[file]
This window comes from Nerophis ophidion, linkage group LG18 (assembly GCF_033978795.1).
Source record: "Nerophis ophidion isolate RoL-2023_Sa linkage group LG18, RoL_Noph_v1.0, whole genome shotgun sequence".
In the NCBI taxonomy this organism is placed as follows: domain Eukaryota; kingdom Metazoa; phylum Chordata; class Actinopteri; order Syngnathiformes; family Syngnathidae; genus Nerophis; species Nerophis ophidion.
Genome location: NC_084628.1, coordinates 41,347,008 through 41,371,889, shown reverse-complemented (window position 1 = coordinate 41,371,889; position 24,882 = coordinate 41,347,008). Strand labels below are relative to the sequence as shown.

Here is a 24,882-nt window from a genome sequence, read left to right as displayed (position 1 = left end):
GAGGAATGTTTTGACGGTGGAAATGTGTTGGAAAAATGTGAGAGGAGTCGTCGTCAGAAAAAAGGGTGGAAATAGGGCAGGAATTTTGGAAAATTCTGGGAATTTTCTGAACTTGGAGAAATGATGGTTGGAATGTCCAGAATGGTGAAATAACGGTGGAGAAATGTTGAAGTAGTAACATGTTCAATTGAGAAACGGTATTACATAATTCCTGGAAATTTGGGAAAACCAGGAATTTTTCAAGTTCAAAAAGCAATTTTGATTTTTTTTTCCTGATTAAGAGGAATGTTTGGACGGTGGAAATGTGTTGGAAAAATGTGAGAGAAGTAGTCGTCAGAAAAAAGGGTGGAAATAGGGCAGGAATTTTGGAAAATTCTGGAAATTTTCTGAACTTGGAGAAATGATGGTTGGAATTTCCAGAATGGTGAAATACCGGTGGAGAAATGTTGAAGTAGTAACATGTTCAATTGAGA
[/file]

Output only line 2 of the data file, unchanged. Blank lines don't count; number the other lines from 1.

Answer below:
Source record: "Nerophis ophidion isolate RoL-2023_Sa linkage group LG18, RoL_Noph_v1.0, whole genome shotgun sequence".